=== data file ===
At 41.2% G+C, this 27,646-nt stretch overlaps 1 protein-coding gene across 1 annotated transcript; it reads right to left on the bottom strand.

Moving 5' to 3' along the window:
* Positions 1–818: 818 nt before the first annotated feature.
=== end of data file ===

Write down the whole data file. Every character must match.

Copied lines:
At 41.2% G+C, this 27,646-nt stretch overlaps 1 protein-coding gene across 1 annotated transcript; it reads right to left on the bottom strand.

Moving 5' to 3' along the window:
* Positions 1–818: 818 nt before the first annotated feature.